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Author Archive: PaulineMorgan

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Dreamweaver (Dreamweaver Chronicles book 3) by C.S. Friedman (book review)

April 11, 2017 | By | Reply More
Dreamweaver (Dreamweaver Chronicles book 3) by C.S. Friedman  (book review)

There seems to be a current fashion for respected authors to change their habits and start writing books for younger readers. Where the novel in question has an element of ‘rite of passage’ with the lead characters discovering either or both independence and sexuality, there is a relevance since this is what the just out […]

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Infection by Kyle Turton (book review)

February 17, 2017 | By | Reply More
Infection by Kyle Turton   (book review)

In the days before DVDs were common and eBooks were yet to be a figment of the imagination, the only way to recapture the film you’d just seen and enjoyed was to hope that someone produced a book of the film. Many of these were written by contracted writers who were given the script and […]

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Revenger by Alastair Reynolds (book review)

February 15, 2017 | By | Reply More
Revenger by Alastair Reynolds   (book review)

The majority of Science Fiction writers are usually content to populate the galaxy of their novels with standard star systems of planets orbiting a central star. Constructed worlds are rarer. Bob Shaw gave us a Dyson sphere in ‘Orbitsville’, Larry Niven took many time to visit a ringworld and Arthur C. Clarke’s ‘Rama’ was a […]

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The Rhymer: An Heredyssey by Douglas Thompson (book review).

February 7, 2017 | By | Reply More
The Rhymer: An Heredyssey by Douglas Thompson (book review).

I am in favour of writers taking risks and trying experiments with their writing. One of the best is Stephen Hall’s ‘The Raw Shark Texts’ in which he plays with words and concepts as well as presentation. It is a delightful book. It is also good that there are publishers that are willing to take […]

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Winter Halo: An Outcast Novel by Keri Arthur (book review)

January 26, 2017 | By | Reply More
Winter Halo: An Outcast Novel by Keri Arthur   (book review)

It is always refreshing to have novels set in places other than the USA or the UK. Keri Arthur sets her stories on her home continent of Australia, most in and around Melbourne. Until now, the landscapes have been largely recognisable if slightly futuristic. Her characters have been supernatural beings caught up in actions to […]

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Telepath: Hive Mind 1 by Janet Edwards (book review)

January 12, 2017 | By | Reply More
Telepath: Hive Mind 1 by Janet Edwards  (book review)

There is now a new kind of author: the hybrid. These are writers who have been published by mainstream publishers but have later decided, for various reasons, to self-publish. Storm Constantine was one of the first, wanting to get her earlier books back into print before going on to develop the independent publishing house of […]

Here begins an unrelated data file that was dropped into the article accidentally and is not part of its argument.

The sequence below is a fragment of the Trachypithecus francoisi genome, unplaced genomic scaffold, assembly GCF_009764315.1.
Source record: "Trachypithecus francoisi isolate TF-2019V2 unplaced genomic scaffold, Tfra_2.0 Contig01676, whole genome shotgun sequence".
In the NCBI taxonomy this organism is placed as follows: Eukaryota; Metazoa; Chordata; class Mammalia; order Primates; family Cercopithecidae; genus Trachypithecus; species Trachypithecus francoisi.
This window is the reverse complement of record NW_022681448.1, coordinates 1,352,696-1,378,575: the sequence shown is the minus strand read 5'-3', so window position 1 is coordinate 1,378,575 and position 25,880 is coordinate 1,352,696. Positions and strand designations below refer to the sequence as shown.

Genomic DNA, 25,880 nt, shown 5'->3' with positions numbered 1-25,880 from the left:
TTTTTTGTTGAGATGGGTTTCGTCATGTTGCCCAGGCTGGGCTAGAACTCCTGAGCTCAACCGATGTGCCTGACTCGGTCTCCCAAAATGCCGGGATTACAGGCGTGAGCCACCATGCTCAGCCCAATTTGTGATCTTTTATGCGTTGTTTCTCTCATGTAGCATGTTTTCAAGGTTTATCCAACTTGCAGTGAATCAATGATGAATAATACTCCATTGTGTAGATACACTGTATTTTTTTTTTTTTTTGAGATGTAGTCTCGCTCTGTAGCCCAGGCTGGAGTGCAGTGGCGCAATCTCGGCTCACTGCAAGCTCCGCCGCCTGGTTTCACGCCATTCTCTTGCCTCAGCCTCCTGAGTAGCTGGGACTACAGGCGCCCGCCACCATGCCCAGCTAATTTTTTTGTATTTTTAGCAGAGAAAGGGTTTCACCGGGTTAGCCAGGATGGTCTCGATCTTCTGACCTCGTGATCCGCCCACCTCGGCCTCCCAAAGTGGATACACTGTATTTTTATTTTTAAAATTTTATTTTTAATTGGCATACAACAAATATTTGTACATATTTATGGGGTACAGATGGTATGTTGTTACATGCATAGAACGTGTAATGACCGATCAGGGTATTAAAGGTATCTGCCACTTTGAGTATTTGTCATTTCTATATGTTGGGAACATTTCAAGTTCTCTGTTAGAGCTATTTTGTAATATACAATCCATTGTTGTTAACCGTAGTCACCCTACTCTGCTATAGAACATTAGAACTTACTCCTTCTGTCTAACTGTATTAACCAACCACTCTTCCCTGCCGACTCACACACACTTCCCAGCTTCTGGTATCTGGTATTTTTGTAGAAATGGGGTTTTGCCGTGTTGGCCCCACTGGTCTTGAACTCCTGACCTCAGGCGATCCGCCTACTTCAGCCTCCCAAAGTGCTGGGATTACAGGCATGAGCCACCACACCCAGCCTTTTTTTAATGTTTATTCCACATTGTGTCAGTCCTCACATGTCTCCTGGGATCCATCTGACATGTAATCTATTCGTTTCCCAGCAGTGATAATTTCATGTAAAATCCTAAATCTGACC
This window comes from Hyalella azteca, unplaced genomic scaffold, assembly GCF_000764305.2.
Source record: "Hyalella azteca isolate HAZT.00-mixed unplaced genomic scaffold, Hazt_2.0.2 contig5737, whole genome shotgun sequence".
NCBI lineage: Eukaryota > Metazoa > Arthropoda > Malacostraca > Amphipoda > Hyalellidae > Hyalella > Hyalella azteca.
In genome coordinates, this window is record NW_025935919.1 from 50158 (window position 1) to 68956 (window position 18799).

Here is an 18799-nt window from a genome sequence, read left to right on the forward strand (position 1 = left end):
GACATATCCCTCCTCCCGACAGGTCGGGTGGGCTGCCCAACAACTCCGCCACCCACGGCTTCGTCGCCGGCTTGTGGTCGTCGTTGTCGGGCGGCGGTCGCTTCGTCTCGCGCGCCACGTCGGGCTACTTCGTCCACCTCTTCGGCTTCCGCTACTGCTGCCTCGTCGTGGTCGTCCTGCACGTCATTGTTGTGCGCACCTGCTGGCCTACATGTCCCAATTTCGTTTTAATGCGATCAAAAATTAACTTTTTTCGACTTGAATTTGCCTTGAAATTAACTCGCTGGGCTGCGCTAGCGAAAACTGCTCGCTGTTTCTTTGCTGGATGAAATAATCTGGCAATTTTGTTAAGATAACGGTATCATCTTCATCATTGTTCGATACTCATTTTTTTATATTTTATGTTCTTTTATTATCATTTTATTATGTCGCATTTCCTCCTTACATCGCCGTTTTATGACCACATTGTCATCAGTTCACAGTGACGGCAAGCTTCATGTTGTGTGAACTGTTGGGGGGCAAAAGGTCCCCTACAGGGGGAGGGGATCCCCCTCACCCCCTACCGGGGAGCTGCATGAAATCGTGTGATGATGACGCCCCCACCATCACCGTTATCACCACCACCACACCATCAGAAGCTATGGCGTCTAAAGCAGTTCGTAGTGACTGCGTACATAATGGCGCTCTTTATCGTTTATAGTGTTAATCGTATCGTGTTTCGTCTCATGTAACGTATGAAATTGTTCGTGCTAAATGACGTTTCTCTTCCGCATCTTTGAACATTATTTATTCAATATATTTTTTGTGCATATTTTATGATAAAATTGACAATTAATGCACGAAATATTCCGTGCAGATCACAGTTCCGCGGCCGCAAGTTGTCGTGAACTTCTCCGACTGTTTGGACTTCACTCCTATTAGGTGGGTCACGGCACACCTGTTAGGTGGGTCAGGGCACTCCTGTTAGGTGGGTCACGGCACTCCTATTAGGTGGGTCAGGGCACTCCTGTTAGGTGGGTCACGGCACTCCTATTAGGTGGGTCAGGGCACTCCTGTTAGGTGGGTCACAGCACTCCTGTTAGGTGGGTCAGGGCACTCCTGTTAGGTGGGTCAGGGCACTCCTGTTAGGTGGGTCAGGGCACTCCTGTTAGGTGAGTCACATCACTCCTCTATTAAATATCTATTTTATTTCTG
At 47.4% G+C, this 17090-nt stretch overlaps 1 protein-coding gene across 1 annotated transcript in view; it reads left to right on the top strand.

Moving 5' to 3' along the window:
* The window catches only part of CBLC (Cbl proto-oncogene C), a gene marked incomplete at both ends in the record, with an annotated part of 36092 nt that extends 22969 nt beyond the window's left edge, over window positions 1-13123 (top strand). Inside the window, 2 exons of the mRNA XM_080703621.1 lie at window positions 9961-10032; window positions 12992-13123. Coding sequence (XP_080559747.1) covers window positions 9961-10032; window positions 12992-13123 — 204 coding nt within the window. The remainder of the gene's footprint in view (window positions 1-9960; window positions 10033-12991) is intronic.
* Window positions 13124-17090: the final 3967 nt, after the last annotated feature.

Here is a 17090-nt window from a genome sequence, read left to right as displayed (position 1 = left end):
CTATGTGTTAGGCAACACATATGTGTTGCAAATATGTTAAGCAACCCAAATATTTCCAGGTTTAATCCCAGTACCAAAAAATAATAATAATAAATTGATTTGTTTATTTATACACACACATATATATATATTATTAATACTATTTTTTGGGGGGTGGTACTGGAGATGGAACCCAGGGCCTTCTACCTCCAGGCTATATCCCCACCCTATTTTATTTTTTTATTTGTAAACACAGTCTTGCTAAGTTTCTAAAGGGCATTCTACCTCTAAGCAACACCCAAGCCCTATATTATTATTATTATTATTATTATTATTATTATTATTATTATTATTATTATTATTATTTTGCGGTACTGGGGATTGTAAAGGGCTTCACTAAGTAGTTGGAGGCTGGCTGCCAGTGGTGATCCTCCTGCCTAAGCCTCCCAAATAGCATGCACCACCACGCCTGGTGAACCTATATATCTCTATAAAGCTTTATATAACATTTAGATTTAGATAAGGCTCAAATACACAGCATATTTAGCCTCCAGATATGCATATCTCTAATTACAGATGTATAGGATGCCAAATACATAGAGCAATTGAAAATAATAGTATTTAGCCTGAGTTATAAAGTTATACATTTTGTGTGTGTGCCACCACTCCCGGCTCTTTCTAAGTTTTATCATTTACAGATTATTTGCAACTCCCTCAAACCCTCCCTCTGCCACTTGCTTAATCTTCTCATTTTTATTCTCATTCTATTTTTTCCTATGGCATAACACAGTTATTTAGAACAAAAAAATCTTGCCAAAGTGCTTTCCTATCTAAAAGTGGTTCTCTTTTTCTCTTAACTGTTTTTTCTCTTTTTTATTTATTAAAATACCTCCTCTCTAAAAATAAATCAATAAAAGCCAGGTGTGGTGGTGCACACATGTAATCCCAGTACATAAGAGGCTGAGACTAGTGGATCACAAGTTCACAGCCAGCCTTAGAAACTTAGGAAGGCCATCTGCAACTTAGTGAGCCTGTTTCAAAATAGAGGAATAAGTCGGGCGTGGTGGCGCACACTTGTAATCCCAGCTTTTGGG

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Bad Bishop by Irene Soldatos (book review)

January 11, 2017 | By | Reply More
Bad Bishop by Irene Soldatos   (book review)

Telling tales about benevolent supernatural beings is a popular concept in many modern novels. Often, these are long-lived or immortal, some having seen many centuries of life. Less often do we see the early life of these people. Jasper Kent populated the Russia of the Romanov’s with the threat of strigoi, power-seeking vampyrs who wished […]

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Crosstalk by Connie Willis (book review).

November 29, 2016 | By | Reply More
Crosstalk by Connie Willis (book review).

Most people would agree that the pace of life has increased exponentially over the last thirty years or so. With it has the apparent need for rapid and incessant communication. Companies, such as Apple and Samsung, vie with each other to be the first to announce the next big innovation. The pressures to perform have […]

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Immortal Nights: An Argeneau Vampire novel by Lynsay Sands (book review).

October 27, 2016 | By | Reply More
Immortal Nights: An Argeneau Vampire novel by Lynsay Sands (book review).

Romance has always been a very popular genre. Many readers, mainly women, would wait eagerly for the monthly release of the new Mills & Boon volume. Immersing themselves in the trials and tribulations of potential soul-mates gave a chance to forget their ordinary, stress filled lives. The same is as true now as fifty years […]

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Just Over The Horizon: The Complete Short Fiction Of Greg Bear Volume 1 by Greg Bear (book review).

October 19, 2016 | By | Reply More
Just Over The Horizon: The Complete Short Fiction Of Greg Bear Volume 1 by Greg Bear (book review).

One very big problem of defining a collection or a series of collections as the complete short fiction of a living author is that they tend to write more, rendering the project incomplete or demanding an extra volume. How soon that would come depends on how prolific the author is. Most writers don’t get every […]

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